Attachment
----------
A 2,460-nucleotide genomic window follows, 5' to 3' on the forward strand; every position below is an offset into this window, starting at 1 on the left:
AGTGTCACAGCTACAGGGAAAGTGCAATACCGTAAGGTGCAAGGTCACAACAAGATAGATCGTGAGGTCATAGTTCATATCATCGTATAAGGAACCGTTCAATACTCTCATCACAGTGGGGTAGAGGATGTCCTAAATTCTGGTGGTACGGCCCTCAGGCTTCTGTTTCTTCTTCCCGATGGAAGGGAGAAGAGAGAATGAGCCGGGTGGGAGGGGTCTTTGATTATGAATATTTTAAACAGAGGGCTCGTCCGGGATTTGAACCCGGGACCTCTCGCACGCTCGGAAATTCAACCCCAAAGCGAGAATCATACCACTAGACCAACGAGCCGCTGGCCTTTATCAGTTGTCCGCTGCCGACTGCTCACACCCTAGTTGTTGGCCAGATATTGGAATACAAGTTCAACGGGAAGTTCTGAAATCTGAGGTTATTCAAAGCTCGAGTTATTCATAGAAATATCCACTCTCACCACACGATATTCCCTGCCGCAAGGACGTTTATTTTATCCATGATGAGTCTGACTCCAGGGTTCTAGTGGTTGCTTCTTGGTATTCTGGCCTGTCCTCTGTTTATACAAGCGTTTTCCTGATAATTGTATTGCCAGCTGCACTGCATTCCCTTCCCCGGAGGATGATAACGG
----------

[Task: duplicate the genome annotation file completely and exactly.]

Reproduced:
A 2,460-nucleotide genomic window follows, 5' to 3' on the forward strand; every position below is an offset into this window, starting at 1 on the left:
AGTGTCACAGCTACAGGGAAAGTGCAATACCGTAAGGTGCAAGGTCACAACAAGATAGATCGTGAGGTCATAGTTCATATCATCGTATAAGGAACCGTTCAATACTCTCATCACAGTGGGGTAGAGGATGTCCTAAATTCTGGTGGTACGGCCCTCAGGCTTCTGTTTCTTCTTCCCGATGGAAGGGAGAAGAGAGAATGAGCCGGGTGGGAGGGGTCTTTGATTATGAATATTTTAAACAGAGGGCTCGTCCGGGATTTGAACCCGGGACCTCTCGCACGCTCGGAAATTCAACCCCAAAGCGAGAATCATACCACTAGACCAACGAGCCGCTGGCCTTTATCAGTTGTCCGCTGCCGACTGCTCACACCCTAGTTGTTGGCCAGATATTGGAATACAAGTTCAACGGGAAGTTCTGAAATCTGAGGTTATTCAAAGCTCGAGTTATTCATAGAAATATCCACTCTCACCACACGATATTCCCTGCCGCAAGGACGTTTATTTTATCCATGATGAGTCTGACTCCAGGGTTCTAGTGGTTGCTTCTTGGTATTCTGGCCTGTCCTCTGTTTATACAAGCGTTTTCCTGATAATTGTATTGCCAGCTGCACTGCATTCCCTTCCCCGGAGGATGATAACGG